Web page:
To start, we just wanted to apologize to the incredible community of game developers we’ve seen engaging in discourse today. We apologize that this event we instigated has created so much uncertainty, confusion and pain for so many developers who really do not deserve this.
We hope some of the efforts of our team and partners have helped a little, and we have plans on how we can do even more, which we hope to announce soon. Once again, please reach out if we can help in any way.
But honestly, we don’t believe that today was about Unity or for that matter Improbable. Ultimately a commercial dispute between two companies, in which both sides have certainly made errors, should never threaten access to essential technology used by a large number of developers. A world where this happens frequently will be a world with very little innovation in gaming.
We think this incident shows that, as an industry, we might need to consider making some changes which hugely increase the rate of innovation and the collective success we could all experience.
Developers are the most vulnerable yet most critical constituents of the machine that generates all the value in the incredible world of games. As we move towards more online, more complex, more rapidly-evolving worlds, we will become increasingly interdependent on a plethora of platforms that will end up having enormous power over developers. The games we want to make are too hard and too expensive to make alone. We are already seeing this happen.
In the near future, as more and more people transition from entertainment to earning a real income playing games, a platform going down or changing its Terms of Service could have devastating repercussions on a scale much worse than today.
Perhaps it's time to create a code of conduct, or basic set of principles that the enablers within the ecosystem need to operate by, as against developers and clearly also players. The law is a useful tool in disputes, but as today has shown, in game development reputation and trust can be equally powerful. As a first step, we may be able to self-police, or at least experiment with informal principles to help guide this space.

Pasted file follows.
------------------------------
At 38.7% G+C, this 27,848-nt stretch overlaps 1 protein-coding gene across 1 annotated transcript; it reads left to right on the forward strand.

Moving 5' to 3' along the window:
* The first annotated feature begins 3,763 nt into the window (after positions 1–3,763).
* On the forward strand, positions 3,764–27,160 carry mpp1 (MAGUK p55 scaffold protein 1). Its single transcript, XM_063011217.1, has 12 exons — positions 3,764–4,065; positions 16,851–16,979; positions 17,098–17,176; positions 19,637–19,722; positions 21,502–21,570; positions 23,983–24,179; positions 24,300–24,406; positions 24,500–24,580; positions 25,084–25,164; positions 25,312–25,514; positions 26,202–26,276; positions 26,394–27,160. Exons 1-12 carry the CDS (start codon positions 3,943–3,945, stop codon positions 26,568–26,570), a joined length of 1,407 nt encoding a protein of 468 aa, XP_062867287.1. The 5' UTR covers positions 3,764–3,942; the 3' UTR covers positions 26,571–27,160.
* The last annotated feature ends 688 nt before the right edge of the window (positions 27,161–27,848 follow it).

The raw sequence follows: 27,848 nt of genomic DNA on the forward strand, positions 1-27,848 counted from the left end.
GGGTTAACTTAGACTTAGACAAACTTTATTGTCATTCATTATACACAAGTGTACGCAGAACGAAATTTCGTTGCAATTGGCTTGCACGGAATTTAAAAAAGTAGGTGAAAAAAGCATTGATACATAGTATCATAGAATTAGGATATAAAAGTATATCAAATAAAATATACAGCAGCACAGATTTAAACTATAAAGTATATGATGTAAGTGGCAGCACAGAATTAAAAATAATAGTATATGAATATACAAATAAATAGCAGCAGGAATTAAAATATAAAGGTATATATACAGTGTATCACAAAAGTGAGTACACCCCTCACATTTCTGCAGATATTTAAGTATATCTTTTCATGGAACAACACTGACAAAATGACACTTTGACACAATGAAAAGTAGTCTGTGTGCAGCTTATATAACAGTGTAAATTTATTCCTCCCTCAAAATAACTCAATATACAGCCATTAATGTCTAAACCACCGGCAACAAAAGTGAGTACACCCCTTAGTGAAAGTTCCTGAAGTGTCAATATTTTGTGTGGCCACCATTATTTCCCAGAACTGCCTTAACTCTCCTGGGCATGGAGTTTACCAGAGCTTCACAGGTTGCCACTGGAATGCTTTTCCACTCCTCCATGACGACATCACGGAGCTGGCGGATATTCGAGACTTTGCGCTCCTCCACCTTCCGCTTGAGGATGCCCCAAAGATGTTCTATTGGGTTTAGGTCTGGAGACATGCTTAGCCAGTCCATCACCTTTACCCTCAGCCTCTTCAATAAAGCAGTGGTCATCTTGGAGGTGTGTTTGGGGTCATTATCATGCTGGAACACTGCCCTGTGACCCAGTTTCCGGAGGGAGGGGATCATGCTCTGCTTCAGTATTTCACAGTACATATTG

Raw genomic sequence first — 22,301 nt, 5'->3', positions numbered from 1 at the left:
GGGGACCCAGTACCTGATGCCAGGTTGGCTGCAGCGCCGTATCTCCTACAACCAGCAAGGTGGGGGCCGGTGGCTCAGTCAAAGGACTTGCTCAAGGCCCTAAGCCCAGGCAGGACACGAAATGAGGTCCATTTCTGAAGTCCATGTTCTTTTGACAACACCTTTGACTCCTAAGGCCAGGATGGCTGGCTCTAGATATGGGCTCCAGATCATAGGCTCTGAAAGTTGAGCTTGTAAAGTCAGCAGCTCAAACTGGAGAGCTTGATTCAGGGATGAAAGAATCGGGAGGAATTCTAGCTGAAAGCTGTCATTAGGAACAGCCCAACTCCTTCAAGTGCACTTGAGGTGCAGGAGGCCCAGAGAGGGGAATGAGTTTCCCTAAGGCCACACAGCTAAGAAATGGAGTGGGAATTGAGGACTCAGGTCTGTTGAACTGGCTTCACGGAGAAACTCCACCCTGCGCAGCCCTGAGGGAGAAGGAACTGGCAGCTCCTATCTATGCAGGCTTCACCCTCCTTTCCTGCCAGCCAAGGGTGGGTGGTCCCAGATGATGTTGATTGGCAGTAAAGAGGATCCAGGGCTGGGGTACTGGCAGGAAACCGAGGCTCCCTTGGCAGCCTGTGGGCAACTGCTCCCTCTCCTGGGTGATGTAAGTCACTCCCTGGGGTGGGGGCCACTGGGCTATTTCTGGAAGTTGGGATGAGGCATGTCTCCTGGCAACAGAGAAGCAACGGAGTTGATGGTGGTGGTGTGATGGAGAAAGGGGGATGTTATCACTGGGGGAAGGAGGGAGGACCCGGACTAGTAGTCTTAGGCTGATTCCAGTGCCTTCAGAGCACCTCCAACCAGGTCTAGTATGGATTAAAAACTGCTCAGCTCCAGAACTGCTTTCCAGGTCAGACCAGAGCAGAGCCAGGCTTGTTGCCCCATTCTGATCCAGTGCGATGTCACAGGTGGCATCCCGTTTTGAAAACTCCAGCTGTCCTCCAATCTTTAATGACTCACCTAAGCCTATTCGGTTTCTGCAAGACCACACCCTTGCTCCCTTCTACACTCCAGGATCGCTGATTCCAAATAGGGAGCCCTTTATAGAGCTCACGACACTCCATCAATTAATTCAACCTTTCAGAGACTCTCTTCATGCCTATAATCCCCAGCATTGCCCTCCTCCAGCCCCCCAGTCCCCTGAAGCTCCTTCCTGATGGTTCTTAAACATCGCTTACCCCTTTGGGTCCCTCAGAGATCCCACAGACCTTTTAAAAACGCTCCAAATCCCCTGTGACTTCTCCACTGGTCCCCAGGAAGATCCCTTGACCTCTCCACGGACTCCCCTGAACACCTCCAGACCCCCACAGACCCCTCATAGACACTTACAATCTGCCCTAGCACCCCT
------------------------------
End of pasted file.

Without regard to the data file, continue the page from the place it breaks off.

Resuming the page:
Some questions we were struck by today:
- How broad a term or catch-all in an agreement is too broad?
- Who could mediate in disputes like this?
- Who stands up for developers who do not have collective power, like small independents, when it comes to negotiating a license fee or a price?
- Does the control we have over the tools we create necessarily need to lessen as we scale?
- How do we protect and reward the early adopters, whose risk and sweat often builds the value of platforms that become ever-present?
- What kind of open source commons is optimal for us as an industry?
We have some thoughts on how to instigate useful dialogue on this but, honestly, we are new to this and hope the more experienced folks out there will reach out and help us in this discourse.
As a platform company, we believe humility and introspection are critical responses to the suffering of your community, however it comes about. We invite every company involved in today's discourse to do a little of that.
We also invite Unity to participate in this broader thinking with us, whatever the outcome of our misunderstanding. You are an incredibly important company and one bad day doesn’t take away from all you’ve given us. Let's fix this for our community, you know our number.
The Improbable Team.
PS: Ironically on closer examination our *own* terms of service have just as many weaknesses and potential future problems as those of other parties that have received criticism today. Something we have decided to rectify.